Uganda archbishop: Gay bishops are ‘spiritual cancer’ that ‘infected’ Anglican church

Stanley Ntagali

Stanley Ntagali

KAMPALA, Uganda — Archbishop Stanley Ntagali, the head Uganda’s Anglican Church of Uganda, said that gay bishops are a “spiritual cancer” and do not belong in the Church.

Ntagali, speaking at a press conference at his residence on Namirembe Hill on Tuesday, stated the the idea of having gay bishops is “unbiblical decision” and is “tearing apart” the Anglican faith.

Stanley Ntagali

“There were many attempts by the primates of the Anglican Communion to bring discipline to the American Church, but they were not implemented. And, so the spiritual cancer has spread,” he said. “It has infected the Anglican church in Canada, the Church of England, the Scottish Episcopal Church, the Church of Wales, and even the Anglican Church of Southern Africa.”

The archbishop said the Anglican Church is built on the doctrines of Biblical teaching that only recognize heterosexual relationships, rejecting the decision by England’s House of Bishops to ordain gay bishops, reported the Daily Monitor.

Ntagali, who has been appointed to his new role last year, said that he has reached out across Anglican leaders throughout East Africa and Nigeria to express a united opposition to the ordination of gay bishops at the Global Anglican Future Conference in Nairobi, Kenya at October.

Uganda’s proposed Anti-Homosexuality Bill, dubbed the “Kill the Gays” bill, aims to penalize “aggravated homosexuality” — consensual same-sex acts committed by “repeat offenders,” anyone who is in a position of power, is HIV-positive, or uses intoxicating agents i.e. alcohol in the process — with capital punishment.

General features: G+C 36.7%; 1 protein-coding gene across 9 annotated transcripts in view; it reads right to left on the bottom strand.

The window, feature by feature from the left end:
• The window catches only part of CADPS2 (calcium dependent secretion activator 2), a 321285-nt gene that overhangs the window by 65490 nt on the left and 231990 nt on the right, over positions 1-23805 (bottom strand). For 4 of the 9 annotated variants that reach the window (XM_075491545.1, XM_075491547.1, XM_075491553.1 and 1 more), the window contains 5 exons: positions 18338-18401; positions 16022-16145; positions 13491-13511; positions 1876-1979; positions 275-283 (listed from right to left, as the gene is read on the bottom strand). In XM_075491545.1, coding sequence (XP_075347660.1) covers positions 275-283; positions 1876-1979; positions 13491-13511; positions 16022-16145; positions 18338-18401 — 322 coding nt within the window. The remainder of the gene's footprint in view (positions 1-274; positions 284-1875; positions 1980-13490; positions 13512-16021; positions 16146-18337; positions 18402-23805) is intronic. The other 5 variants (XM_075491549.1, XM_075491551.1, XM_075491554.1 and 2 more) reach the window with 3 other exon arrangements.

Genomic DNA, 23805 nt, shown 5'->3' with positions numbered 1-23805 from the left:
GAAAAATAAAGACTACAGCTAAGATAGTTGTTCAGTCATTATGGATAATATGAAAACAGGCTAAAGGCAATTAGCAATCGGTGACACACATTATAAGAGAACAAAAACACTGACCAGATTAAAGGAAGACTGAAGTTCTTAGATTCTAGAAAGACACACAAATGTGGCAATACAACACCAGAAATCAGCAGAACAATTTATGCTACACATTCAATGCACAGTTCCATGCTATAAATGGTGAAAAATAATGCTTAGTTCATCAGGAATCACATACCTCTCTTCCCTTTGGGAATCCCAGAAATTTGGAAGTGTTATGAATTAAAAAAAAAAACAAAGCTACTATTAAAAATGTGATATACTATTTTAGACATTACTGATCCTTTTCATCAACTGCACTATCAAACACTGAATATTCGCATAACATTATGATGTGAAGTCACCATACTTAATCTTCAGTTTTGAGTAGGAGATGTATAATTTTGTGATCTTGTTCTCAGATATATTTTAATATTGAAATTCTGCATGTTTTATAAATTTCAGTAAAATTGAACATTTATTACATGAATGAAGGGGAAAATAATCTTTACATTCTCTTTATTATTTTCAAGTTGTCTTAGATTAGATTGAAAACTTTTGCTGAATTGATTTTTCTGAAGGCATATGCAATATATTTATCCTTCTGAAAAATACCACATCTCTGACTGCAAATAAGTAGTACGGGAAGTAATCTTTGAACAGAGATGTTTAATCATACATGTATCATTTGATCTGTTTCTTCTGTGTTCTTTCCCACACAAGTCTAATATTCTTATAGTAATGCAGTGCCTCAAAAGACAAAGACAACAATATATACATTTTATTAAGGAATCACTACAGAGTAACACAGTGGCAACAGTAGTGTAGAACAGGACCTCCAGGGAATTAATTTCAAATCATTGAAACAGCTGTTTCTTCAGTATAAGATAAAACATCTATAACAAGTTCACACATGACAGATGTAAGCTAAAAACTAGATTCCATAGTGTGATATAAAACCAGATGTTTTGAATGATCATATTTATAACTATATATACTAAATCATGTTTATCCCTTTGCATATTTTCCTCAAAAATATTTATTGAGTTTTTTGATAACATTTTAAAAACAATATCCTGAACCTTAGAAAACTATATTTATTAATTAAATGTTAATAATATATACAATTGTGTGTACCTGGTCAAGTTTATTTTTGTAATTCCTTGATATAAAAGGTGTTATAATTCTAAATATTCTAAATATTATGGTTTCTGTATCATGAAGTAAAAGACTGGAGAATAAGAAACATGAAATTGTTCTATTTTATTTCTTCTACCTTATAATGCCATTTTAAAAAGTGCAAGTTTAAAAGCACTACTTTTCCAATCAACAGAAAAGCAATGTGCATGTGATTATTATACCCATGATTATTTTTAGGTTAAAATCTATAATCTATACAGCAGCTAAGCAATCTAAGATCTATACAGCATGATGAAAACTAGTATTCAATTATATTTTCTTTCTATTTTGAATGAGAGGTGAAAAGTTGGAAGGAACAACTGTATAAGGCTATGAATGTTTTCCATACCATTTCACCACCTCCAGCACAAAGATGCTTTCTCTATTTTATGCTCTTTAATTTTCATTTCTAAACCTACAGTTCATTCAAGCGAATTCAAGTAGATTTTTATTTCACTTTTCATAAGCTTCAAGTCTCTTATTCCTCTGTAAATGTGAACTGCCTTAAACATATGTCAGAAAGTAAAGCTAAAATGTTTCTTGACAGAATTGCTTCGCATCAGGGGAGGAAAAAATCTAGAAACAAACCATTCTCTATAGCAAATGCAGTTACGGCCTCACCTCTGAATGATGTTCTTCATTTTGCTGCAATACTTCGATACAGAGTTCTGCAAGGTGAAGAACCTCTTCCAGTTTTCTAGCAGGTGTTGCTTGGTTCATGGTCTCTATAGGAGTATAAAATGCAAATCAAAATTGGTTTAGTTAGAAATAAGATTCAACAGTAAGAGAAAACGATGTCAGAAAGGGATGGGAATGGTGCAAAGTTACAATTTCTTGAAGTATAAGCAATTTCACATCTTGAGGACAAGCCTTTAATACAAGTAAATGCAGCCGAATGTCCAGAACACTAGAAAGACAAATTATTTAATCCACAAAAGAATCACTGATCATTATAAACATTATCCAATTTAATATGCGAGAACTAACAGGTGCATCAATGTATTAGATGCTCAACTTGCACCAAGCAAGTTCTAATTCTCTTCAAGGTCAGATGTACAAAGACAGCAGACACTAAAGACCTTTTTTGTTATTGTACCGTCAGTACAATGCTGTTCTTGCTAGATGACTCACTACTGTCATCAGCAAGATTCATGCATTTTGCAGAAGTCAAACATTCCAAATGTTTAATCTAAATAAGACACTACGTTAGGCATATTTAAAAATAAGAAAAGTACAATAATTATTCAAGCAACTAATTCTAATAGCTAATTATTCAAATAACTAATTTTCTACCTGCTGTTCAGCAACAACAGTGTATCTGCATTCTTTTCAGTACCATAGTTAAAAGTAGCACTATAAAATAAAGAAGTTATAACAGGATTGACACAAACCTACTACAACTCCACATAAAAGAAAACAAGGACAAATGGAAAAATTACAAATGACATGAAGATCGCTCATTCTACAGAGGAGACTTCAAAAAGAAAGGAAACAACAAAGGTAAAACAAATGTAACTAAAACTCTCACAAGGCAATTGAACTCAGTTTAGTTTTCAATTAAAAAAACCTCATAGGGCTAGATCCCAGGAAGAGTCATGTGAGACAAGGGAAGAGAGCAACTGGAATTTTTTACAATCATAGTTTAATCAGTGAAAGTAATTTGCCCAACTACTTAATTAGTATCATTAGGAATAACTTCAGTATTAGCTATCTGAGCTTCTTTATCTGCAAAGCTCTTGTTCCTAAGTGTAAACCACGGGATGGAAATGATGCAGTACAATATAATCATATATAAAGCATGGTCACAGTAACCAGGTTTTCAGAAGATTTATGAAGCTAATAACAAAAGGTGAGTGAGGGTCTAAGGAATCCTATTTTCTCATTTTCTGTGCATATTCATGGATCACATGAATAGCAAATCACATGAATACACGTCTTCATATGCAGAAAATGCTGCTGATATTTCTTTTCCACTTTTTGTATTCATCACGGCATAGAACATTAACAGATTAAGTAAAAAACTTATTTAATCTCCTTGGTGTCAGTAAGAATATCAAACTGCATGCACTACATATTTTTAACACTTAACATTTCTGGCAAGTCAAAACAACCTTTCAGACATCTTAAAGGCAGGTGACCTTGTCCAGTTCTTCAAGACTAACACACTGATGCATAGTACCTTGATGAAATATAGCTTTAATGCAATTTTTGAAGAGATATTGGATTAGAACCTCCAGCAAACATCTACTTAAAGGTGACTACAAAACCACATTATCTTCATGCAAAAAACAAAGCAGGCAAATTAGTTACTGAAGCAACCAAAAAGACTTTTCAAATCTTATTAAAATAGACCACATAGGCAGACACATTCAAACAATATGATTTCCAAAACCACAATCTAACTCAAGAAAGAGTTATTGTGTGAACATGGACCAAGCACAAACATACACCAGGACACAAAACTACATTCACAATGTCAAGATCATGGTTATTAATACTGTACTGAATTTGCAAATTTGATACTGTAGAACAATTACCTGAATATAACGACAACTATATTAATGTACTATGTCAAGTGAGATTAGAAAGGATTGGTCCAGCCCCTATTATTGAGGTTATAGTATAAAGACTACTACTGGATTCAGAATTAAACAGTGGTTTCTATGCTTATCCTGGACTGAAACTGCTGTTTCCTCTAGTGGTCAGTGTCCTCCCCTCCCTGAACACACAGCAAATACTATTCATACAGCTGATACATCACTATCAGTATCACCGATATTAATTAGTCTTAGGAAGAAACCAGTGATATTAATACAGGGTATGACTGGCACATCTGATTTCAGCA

The bill is now listed as number eight under “Business to Follow” for 2013.

Richard Lusimbo, of Sexual Minorities Uganda advocacy group told LGBTQ Nation: “Its so disheartening to hear a leader of a church taking a path of discrimination contrary what Christ himself taught.

“His speech is calculated to put pressure on Parliament of Uganda to tabling and vote in the Anti Homosexuality Bill,” said Lusimbo. “Clearly the new leader of Uganda’s Anglican Church is positioning himself in this statement and working together with the Evangelical lobby that has actively campaigned for, and helped authored the bill.”

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British human rights activist, Peter Tatchell, told LGBTQ Nation: “This is a continuation of the Church of Uganda’s long-time hostility towards gay clergy and LGBT people. Many of the Archbishop’s followers and colleagues stirred the homophobic witch-hunt that led to the Anti-Homosexuality Bill.”

“Ntagali claims to be a Christian, yet Jesus Christ never once condemned same-sex love. Homophobic discrimination, whether by the church or anyone else, is not a Christian value,” said Tatchell.

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